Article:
I'd like to see the sick passenger policy change. There has to be a way to limit MTA liability and ensure the safety of sick passengers without stopping trains and holding up thousands of commuters.
The M60 bus to LaGuardia Airport should only stop where it connects with subways and not be a 125th street & Queens local bus. Its very annoying and time comsuming to stop so much on a street with multiple bus lines.
This is my BIG COMPLAINT.
Last Thursday I took the D train at 10PM from Coney Island back to Manhattan.
The conductor made announcements over the PA which were COMPLETELY UN-INTELLIGBLE- as if he were speaking a foreign language - Urdu?
How about having standards for conductors? How about monitors?
What happens if there is an emergency, and the conductor I speak of had to pass instructions. NO ONE WOULD UNDERSTAND HIS INSTRUCTIONS. This is a PUBLIC SAFETY ISSUE.
I use access-a-ride - please ask why we must use CASH to pay, instead of adopting some existing electronic payment system like metrocard, ezpass, or credit card???
With regard to subway accessibility. Many older riders don't qualify and/or want for Access-A-Ride. I don't understand why some of the newly renovated subway stations don't include either elevators or escalators. This is important not only for older and disabled riders but also the millenials who are lugging strollers, etc. up the subway steps and people who are carting work related stuff back and forth.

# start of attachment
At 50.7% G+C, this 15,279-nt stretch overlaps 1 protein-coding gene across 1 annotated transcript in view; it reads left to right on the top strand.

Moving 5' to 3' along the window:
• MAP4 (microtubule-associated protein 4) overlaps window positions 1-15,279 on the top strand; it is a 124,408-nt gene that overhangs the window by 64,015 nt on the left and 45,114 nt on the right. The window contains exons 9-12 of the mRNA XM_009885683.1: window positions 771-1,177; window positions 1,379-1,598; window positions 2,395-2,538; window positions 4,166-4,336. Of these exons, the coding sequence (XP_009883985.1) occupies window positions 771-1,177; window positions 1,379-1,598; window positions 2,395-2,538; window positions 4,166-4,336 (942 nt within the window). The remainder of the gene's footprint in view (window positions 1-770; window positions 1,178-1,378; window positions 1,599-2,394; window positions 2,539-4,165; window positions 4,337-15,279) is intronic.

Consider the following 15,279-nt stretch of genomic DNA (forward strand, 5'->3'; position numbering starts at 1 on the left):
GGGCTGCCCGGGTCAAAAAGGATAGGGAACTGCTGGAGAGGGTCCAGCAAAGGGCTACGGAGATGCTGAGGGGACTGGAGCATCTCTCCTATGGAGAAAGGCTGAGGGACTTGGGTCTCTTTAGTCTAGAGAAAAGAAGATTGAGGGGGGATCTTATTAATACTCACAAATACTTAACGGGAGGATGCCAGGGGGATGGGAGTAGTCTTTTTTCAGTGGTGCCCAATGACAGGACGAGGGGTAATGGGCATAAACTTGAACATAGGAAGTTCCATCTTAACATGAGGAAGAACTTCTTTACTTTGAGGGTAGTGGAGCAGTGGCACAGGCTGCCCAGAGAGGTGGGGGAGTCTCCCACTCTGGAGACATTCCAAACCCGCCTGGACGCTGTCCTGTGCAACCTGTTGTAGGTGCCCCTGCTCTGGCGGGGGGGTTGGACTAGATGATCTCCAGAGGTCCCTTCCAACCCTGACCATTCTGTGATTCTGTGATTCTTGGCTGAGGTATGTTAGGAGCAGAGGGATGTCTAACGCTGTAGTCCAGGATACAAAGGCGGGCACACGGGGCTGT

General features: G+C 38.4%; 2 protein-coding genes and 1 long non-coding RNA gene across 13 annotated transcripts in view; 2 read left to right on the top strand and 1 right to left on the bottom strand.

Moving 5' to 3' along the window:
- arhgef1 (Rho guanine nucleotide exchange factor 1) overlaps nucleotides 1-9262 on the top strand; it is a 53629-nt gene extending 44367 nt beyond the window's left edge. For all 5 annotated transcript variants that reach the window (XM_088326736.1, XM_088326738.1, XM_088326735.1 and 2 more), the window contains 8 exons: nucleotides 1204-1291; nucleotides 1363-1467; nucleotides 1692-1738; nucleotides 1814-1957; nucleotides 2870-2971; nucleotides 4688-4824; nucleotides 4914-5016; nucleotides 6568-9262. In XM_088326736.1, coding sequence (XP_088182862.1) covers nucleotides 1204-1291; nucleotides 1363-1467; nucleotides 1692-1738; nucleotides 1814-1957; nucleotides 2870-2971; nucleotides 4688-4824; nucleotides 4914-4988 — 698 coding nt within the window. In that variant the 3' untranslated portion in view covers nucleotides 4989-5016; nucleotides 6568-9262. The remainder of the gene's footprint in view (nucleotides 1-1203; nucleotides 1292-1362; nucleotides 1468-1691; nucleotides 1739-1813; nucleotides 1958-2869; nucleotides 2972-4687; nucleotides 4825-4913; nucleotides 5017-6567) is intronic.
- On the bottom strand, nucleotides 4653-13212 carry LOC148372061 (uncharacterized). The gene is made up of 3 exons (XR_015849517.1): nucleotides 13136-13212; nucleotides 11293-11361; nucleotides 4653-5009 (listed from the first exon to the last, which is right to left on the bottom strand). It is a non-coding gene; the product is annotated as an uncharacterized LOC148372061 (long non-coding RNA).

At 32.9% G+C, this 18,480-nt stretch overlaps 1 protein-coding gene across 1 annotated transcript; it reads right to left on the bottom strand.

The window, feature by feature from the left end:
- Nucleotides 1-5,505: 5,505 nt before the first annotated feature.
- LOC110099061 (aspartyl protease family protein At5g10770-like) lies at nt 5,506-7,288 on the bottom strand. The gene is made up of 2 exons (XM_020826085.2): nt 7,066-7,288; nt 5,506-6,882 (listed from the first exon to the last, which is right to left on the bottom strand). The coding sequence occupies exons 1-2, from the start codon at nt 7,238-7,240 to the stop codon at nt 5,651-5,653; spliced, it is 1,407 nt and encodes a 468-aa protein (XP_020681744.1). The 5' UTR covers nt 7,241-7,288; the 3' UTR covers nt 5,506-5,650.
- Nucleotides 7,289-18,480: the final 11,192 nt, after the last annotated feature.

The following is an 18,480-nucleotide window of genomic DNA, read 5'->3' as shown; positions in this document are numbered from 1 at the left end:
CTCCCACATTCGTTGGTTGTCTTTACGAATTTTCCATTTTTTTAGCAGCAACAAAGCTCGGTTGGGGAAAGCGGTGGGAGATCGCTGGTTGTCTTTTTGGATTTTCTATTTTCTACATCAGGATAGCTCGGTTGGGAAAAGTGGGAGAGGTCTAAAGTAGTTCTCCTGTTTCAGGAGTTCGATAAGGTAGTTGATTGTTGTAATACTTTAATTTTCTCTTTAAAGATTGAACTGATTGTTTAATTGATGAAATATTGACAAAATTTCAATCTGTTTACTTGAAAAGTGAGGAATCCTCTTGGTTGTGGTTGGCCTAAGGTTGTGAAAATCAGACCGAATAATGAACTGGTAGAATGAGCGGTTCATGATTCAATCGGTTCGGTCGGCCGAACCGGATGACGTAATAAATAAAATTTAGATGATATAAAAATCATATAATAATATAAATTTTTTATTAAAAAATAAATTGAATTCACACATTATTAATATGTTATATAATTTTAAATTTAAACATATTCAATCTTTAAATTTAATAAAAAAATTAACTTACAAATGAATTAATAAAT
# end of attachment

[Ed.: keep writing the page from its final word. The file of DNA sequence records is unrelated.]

Another item is that there are not enough benches on the platforms. Often there is just one at the end of the platform. With an aging population, it is important to be able to sit down while waiting for the next train.
Please put subway maps at every platform and in every subway. Also, it would helpful (especially for tourists) if every car had subway line map (the graphic showing all the stops the train will make).
Air conditioning for subway stations.
As many subway commuters probably already know, the cars nearer to the front and the back of the subway are often not filled to capacity even during rush hour. Has the MTA ever considered making the trains half as long (5 cars instead of 10) while having them run twice as often? I realize how strange this may sound, but I'd like to know if it's been considered.